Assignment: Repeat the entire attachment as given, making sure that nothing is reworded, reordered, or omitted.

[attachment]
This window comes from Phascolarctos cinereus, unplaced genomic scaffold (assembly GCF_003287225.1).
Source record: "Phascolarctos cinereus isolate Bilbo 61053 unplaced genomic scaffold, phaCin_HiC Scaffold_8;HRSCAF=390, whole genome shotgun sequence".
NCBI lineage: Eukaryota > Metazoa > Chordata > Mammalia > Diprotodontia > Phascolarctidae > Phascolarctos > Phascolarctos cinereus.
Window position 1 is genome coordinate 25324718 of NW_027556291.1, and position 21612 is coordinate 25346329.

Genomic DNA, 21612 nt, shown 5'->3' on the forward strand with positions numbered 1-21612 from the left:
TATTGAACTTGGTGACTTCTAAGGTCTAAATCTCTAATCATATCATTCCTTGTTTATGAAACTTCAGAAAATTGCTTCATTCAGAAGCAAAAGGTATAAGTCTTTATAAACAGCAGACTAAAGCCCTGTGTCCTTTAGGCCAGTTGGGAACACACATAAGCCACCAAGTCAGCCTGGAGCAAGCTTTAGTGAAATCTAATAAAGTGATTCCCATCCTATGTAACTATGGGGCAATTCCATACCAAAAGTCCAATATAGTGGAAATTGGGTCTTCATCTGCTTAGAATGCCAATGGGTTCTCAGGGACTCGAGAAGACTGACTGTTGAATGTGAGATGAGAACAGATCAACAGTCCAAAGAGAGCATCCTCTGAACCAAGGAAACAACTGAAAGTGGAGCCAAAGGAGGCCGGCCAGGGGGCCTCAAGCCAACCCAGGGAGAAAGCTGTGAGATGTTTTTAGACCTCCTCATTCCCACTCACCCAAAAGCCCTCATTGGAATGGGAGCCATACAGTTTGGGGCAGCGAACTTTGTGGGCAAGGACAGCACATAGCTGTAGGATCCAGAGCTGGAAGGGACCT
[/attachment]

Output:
This window comes from Phascolarctos cinereus, unplaced genomic scaffold (assembly GCF_003287225.1).
Source record: "Phascolarctos cinereus isolate Bilbo 61053 unplaced genomic scaffold, phaCin_HiC Scaffold_8;HRSCAF=390, whole genome shotgun sequence".
NCBI lineage: Eukaryota > Metazoa > Chordata > Mammalia > Diprotodontia > Phascolarctidae > Phascolarctos > Phascolarctos cinereus.
Window position 1 is genome coordinate 25324718 of NW_027556291.1, and position 21612 is coordinate 25346329.

Genomic DNA, 21612 nt, shown 5'->3' on the forward strand with positions numbered 1-21612 from the left:
TATTGAACTTGGTGACTTCTAAGGTCTAAATCTCTAATCATATCATTCCTTGTTTATGAAACTTCAGAAAATTGCTTCATTCAGAAGCAAAAGGTATAAGTCTTTATAAACAGCAGACTAAAGCCCTGTGTCCTTTAGGCCAGTTGGGAACACACATAAGCCACCAAGTCAGCCTGGAGCAAGCTTTAGTGAAATCTAATAAAGTGATTCCCATCCTATGTAACTATGGGGCAATTCCATACCAAAAGTCCAATATAGTGGAAATTGGGTCTTCATCTGCTTAGAATGCCAATGGGTTCTCAGGGACTCGAGAAGACTGACTGTTGAATGTGAGATGAGAACAGATCAACAGTCCAAAGAGAGCATCCTCTGAACCAAGGAAACAACTGAAAGTGGAGCCAAAGGAGGCCGGCCAGGGGGCCTCAAGCCAACCCAGGGAGAAAGCTGTGAGATGTTTTTAGACCTCCTCATTCCCACTCACCCAAAAGCCCTCATTGGAATGGGAGCCATACAGTTTGGGGCAGCGAACTTTGTGGGCAAGGACAGCACATAGCTGTAGGATCCAGAGCTGGAAGGGACCT